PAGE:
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Article
Publication date: 17 December 2021

Oyindamola Abiola Ajayi and Tsietsi Mmutle

The purpose of this paper is to explore how the communication of corporate social responsibility (CSR) contributes towards a favourable corporate reputation. It explores…

Abstract

Purpose

The purpose of this paper is to explore how the communication of corporate social responsibility (CSR) contributes towards a favourable corporate reputation. It explores the communication strategies and channels organisations deemed reputable by stakeholders use to achieve an effective CSR communication.

Design/methodology/approach

To achieve this, a qualitative content analysis using the directed approach was conducted on the textual CSR communication materials of ten reputable organisations in South Africa based on the 2018 South Africa Reptrak survey.

Findings

Result showed that seven out of ten organisations use both self-serving and society-serving motive in their CSR communication, while the other 3 use only the society serving motive. The informing strategy was also more evident in the CSR communication materials than the interactive strategy. In terms of the communication channels, the study found that organisations mainly utilise controlled channels for CSR communication.

Originality/value

The literature reviewed and the findings of this study reveal a gap between the theory and practice of CSR communication. This drives the need for organisations to research and tailor CSR communication based on stakeholders' unique characteristics and preferences. The paper also contributes to improving the knowledge on the role different CSR communication strategies and channels play in CSR communication.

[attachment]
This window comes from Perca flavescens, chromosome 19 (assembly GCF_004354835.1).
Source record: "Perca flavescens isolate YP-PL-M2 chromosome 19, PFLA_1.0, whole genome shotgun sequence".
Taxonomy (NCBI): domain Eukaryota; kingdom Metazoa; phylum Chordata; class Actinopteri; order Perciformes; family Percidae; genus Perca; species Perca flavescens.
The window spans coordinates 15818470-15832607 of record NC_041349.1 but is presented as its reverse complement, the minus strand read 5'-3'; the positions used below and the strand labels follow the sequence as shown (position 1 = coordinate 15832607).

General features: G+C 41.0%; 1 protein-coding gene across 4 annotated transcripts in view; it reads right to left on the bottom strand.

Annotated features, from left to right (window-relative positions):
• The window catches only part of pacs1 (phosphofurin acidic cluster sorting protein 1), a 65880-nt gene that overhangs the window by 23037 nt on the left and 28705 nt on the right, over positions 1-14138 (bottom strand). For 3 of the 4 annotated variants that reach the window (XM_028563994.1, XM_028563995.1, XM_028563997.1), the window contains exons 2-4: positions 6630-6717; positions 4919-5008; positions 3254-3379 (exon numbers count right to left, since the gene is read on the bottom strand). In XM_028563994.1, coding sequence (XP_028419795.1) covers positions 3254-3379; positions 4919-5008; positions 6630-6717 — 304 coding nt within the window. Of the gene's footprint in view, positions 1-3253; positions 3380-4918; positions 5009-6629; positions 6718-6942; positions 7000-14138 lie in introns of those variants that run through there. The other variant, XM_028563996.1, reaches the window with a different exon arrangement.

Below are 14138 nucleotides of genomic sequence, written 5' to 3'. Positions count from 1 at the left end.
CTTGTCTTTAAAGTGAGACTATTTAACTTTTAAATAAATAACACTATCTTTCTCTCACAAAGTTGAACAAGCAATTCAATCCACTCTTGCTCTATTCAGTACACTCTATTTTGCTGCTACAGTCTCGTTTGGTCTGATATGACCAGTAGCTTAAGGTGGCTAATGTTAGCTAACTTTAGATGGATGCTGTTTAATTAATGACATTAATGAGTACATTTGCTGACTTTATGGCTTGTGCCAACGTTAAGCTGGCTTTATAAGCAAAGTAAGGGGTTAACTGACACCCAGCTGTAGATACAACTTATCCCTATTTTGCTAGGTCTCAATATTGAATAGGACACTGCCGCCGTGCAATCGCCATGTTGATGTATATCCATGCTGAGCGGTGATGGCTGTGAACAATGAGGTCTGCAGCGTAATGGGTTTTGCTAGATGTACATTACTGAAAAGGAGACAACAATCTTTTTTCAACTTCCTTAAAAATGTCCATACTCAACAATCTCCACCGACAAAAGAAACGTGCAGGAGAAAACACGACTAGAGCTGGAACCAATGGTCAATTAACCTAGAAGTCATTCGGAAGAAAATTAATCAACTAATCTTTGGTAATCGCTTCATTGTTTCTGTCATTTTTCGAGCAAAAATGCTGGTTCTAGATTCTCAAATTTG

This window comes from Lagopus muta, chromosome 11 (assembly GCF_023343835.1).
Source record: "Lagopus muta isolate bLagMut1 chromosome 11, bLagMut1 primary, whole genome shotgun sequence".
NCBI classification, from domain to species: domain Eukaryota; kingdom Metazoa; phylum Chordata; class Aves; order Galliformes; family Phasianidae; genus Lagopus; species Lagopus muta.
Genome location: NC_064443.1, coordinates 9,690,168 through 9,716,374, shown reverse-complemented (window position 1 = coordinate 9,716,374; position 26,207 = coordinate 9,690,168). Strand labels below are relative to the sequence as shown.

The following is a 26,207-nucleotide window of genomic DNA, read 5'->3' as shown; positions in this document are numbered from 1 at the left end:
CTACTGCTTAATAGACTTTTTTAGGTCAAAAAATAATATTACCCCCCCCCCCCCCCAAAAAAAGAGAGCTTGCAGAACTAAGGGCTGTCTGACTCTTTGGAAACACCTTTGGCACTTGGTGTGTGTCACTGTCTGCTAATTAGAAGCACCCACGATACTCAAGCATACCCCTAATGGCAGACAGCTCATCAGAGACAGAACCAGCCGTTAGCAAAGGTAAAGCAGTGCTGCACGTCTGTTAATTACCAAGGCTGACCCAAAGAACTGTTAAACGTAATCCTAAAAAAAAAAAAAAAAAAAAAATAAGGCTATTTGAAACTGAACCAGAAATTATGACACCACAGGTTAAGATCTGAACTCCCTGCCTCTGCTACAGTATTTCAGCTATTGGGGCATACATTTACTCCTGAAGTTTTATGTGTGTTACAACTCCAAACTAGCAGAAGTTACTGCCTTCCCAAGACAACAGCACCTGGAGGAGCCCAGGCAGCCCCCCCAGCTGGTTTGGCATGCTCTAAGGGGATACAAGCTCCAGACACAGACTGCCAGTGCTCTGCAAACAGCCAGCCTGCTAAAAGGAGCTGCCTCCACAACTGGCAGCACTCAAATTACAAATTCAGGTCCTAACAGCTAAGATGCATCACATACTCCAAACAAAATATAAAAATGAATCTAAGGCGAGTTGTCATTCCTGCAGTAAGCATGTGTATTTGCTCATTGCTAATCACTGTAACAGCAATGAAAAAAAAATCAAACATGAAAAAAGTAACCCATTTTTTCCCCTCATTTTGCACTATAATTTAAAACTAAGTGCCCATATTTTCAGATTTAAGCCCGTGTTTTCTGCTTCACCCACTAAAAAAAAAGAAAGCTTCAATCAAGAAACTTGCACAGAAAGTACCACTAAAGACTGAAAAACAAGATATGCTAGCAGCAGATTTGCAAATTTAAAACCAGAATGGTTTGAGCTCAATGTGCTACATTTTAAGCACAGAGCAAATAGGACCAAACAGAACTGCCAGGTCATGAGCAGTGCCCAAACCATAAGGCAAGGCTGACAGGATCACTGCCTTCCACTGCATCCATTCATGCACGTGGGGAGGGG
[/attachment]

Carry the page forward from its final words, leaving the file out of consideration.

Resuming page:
Details

Corporate Communications: An International Journal, vol. 26 no. 5
Type: Research Article
ISSN: 1356-3289

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Article
Publication date: 5 December 2021

Dinuka B. Herath and Davide Secchi

Abstract

Details

Evidence-based HRM: a Global Forum for Empirical Scholarship, vol. 9 no. 2
Type: Research Article
ISSN: 2049-3983

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Book part
Publication date: 23 February 2015

Jim Goes, Grant T. Savage and Leonard H. Friedman

Explores recent approaches to international best practices and how they relate to context and innovation in health services.

Abstract

Purpose

Explores recent approaches to international best practices and how they relate to context and innovation in health services.

Design/methodology/approach

Critical review of existing research on best practices and how they created, diffused, and translate in the international setting.

Findings

Best practices are widely used and discussed, but processes by which they are developed and diffused across international settings are not well understood.

Research implications

Further research is needed on innovation and dissemination of best practices internationally.

Originality/value

This commentary points out directions for future research on innovation and diffusion of best practices, particularly in the international setting.

Details

International Best Practices in Health Care Management
Type: Book
ISBN: 978-1-78441-278-4

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Article
Publication date: 22 June 2021

Ida Schrøder, Emilia Cederberg and Amalie M. Hauge

This paper investigates how different and sometimes conflicting approaches to performance evaluations are hybridized in the day-to-day activities of a disciplined hybrid…